The Victory (Morland Dynasty 12): by Cynthia Harrod-Eagles


More Napoleonic Era! I thought of grouping at least four of these together, but it simply covers too much personal history in the lives of the Morland family characters. This book really piggybacks onto the one before it, ‘The Emperor’ and much is the same.

Unfortunately for Lucy’s marriage to Chetwyn, she is simply incapable and unwilling to end her affair with Captain Weston, she didn’t bother to hide the fact from her husband that her firstborn son, the heir to the title of Aylesbury is in fact a child of the affair. That does not bode well. Lucy will never give up anything she feels strongly about and soon she informs him that she is pregnant again by Weston. This child Chetwyn feels is beyond his power to recognize and claim as his own, and the boy Thomas is sent to Heloise to be raised.

Rebuffed at every turn Chetwyn sinks further and further into unhappiness until tragedy finally overtakes him.

Heloise lives in the country not far from Morland Place which is a terrible idea because it keeps James’ mind on her constantly, and the man is entirely useless. Not only is he incapable of showing his wife Mary Ann the love she desperately needs but hides behind her cold exterior; but he doesn’t love his son by her at all, instead becoming unnaturally devoted to their first child, a daughter called Fanny, to the degree that the kid is an incredible brat. That happens when a child sees how to manipulate before it can even talk.

This drives Mary Ann more and more to take her son and spend time in Manchester, a filthy depressing place of mills machinery and desperate poverty and misery. To her surprise, Mary Ann finds herself drawn to help the very sick and weak, and futilely tries to convince her powerful father that the revolting condition the humans are living in are a threat to all, even as cholera rages unchecked through the city.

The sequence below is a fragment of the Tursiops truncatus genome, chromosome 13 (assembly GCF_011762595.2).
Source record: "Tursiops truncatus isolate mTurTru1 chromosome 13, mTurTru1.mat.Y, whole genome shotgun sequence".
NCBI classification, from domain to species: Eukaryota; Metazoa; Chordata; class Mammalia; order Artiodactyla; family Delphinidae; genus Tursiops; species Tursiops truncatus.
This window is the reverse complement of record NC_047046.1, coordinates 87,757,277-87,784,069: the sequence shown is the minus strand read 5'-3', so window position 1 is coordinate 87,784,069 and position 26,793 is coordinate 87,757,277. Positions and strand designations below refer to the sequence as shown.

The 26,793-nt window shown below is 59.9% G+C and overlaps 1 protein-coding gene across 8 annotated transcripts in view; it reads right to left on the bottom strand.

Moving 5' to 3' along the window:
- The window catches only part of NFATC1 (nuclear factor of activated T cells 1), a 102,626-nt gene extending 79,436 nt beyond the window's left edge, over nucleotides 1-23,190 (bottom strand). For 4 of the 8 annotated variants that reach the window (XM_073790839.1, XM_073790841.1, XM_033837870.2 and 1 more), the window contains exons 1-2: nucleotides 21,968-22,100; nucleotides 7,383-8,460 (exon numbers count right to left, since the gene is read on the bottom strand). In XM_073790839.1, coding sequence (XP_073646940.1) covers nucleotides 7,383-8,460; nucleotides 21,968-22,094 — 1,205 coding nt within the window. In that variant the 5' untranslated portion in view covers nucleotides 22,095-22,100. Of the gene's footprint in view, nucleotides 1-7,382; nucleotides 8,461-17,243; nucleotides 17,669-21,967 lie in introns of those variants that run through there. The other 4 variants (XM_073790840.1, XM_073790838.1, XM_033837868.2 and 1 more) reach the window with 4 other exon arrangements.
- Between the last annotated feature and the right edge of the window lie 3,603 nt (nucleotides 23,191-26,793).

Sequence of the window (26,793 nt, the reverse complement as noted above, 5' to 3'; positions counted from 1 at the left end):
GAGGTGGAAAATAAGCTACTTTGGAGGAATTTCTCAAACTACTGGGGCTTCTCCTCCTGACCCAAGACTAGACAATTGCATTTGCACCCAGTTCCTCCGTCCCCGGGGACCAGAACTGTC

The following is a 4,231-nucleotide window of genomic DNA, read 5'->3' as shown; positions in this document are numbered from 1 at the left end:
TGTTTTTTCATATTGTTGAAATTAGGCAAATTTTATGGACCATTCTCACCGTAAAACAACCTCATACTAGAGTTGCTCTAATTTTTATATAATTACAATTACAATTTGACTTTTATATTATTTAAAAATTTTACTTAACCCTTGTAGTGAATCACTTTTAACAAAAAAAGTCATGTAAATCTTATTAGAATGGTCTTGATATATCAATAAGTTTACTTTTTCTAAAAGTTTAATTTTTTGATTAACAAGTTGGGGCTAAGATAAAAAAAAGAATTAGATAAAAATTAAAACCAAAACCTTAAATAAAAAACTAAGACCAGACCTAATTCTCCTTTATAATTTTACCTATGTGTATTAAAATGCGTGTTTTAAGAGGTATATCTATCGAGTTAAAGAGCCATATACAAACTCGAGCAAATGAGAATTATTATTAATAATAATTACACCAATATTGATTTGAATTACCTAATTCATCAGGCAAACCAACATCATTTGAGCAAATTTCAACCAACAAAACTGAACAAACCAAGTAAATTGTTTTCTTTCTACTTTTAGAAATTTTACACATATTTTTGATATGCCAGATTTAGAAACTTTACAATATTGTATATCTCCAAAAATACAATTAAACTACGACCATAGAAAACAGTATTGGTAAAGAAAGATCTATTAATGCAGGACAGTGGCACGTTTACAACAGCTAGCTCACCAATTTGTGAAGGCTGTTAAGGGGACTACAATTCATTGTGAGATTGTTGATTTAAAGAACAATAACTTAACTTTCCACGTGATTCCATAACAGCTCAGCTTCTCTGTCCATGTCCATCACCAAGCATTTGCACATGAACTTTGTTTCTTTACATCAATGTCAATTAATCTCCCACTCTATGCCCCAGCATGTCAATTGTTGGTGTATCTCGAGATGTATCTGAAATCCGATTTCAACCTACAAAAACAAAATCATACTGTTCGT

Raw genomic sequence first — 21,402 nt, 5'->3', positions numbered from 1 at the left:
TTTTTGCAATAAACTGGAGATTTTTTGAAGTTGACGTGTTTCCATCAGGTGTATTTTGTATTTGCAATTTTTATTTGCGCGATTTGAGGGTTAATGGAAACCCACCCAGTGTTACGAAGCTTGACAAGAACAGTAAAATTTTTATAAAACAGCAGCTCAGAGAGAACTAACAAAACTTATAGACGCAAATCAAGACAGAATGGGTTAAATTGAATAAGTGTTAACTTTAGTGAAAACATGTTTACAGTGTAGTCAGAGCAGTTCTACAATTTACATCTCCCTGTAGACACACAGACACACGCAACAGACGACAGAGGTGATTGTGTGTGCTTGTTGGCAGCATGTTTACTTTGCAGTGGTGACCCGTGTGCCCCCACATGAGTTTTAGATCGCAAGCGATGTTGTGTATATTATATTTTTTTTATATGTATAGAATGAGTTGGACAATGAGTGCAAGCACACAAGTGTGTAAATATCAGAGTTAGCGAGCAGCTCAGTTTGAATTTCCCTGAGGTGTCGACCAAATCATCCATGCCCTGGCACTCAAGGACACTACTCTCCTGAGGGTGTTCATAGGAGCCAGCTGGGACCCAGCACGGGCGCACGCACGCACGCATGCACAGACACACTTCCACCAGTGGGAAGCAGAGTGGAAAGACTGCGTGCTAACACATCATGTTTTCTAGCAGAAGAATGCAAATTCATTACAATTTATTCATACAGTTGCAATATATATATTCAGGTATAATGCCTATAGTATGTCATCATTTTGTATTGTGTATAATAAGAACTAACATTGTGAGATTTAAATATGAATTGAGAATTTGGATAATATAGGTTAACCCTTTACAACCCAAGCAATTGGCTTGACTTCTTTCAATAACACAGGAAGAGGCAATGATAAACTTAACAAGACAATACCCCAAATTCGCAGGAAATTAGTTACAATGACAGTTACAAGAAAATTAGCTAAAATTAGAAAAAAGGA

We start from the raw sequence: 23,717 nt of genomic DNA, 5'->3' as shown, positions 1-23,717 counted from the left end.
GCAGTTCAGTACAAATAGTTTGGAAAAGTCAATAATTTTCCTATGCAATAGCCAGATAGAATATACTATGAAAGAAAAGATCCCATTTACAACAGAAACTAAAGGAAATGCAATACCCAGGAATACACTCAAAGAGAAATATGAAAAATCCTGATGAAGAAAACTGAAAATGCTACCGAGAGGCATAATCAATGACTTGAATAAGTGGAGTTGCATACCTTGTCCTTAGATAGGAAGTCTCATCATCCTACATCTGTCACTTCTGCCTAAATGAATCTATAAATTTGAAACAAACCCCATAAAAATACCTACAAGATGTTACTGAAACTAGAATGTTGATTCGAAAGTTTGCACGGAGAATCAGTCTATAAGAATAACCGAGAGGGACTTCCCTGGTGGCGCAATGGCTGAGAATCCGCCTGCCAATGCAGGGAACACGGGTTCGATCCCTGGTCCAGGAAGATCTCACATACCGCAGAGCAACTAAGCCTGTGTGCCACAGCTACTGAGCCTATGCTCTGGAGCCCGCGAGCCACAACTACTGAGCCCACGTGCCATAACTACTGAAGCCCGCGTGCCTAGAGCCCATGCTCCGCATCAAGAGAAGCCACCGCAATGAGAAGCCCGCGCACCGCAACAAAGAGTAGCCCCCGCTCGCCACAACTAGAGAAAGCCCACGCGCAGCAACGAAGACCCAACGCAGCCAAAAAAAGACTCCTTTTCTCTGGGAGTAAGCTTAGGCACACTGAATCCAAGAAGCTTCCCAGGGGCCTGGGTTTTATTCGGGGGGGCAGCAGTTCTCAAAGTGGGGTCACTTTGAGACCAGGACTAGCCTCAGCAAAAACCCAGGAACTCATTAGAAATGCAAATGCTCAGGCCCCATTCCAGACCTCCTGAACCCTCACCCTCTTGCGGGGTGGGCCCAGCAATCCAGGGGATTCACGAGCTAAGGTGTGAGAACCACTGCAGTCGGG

This chain of events leads to a culmination of tragedy, with a bit of a bright spot at the end that as a reader you aren’t entirely sure the characters involved very well deserve.

The book is simply chock-full of naval matters, far worse than the one before it, and I had quite a time forcing myself to not skim it. The famous battle of Trafalgar is included in great detail, but Lucy back at home eating up all the news and talking like she knows as much as an Admiral is really off-putting. I really hope this book is a dark before the dawn type of story, but something tells me things can still get worse.

About Deanne

I was born and raised out on the fringes of the rainy Pacific Northwest on fishing boats and cold beaches with only a dog and kittens for company, and so my love of reading and creating stories started very early. My dad would illustrate my early stories and I would listen to him ramble about European history and warfare, eagerly asking questions about Kings, Queens and our own family history. In my adult life I am wife to a brilliant and hilarious web designer and mother to two wonderfully weird children whom I am trying to pass on to my love of learning about the world. I'm an amateur genealogist, amateur photographer and amateur history major haha. I'm good at doing amateur stuff lol. During the last couple years I finally turned my life-long urge to write into a serious endeavor and finished my first novel called (for now) The Stone and the Stars, about a dying dystopian society, and one girl trying to escape it before it collapses. While I finish cleaning up the edges on my novel for the umpteenth time, and before I send it out into the world, I've lately begun a novel about utopia, this time on Earth. I'm finally living up to the nerdy book-worm title my family 'lovingly' pinned on me from the time I was small, and finally doing that one thing I feel like I was born to do. Cliche and silly? Yes!
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